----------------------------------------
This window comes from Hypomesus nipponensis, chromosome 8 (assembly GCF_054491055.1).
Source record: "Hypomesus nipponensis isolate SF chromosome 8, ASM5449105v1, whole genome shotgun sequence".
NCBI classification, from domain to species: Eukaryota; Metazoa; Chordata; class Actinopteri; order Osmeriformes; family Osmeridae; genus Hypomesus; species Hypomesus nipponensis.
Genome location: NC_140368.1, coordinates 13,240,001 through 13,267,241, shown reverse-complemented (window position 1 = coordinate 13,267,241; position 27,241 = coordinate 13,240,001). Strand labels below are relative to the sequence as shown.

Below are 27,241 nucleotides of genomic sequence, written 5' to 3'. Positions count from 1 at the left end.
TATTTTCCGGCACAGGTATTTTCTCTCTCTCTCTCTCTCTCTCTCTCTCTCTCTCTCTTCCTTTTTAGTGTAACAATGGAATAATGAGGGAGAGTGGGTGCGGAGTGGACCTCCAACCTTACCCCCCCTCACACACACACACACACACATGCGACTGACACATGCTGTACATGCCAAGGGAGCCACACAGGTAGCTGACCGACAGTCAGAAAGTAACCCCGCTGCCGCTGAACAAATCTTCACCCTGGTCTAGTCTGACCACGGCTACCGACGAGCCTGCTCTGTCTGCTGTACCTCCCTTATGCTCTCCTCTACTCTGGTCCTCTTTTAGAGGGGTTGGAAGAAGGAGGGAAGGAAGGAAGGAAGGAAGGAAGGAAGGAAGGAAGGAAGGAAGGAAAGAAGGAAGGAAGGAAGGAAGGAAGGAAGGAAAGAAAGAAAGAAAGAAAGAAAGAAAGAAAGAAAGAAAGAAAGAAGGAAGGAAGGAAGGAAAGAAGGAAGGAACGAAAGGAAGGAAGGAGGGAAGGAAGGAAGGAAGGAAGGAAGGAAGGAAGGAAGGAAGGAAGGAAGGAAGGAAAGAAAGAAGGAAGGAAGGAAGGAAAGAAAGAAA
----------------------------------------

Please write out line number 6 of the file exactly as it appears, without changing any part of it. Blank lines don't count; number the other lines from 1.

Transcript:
TATTTTCCGGCACAGGTATTTTCTCTCTCTCTCTCTCTCTCTCTCTCTCTCTCTCTCTTCCTTTTTAGTGTAACAATGGAATAATGAGGGAGAGTGGGTGCGGAGTGGACCTCCAACCTTACCCCCCCTCACACACACACACACACACATGCGACTGACACATGCTGTACATGCCAAGGGAGCCACACAGGTAGCTGACCGACAGTCAGAAAGTAACCCCGCTGCCGCTGAACAAATCTTCACCCTGGTCTAGTCTGACCACGGCTACCGACGAGCCTGCTCTGTCTGCTGTACCTCCCTTATGCTCTCCTCTACTCTGGTCCTCTTTTAGAGGGGTTGGAAGAAGGAGGGAAGGAAGGAAGGAAGGAAGGAAGGAAGGAAGGAAGGAAGGAAGGAAAGAAGGAAGGAAGGAAGGAAGGAAGGAAGGAAAGAAAGAAAGAAAGAAAGAAAGAAAGAAAGAAAGAAAGAAAGAAGGAAGGAAGGAAGGAAAGAAGGAAGGAACGAAAGGAAGGAAGGAGGGAAGGAAGGAAGGAAGGAAGGAAGGAAGGAAGGAAGGAAGGAAGGAAGGAAGGAAAGAAAGAAGGAAGGAAGGAAGGAAAGAAAGAAA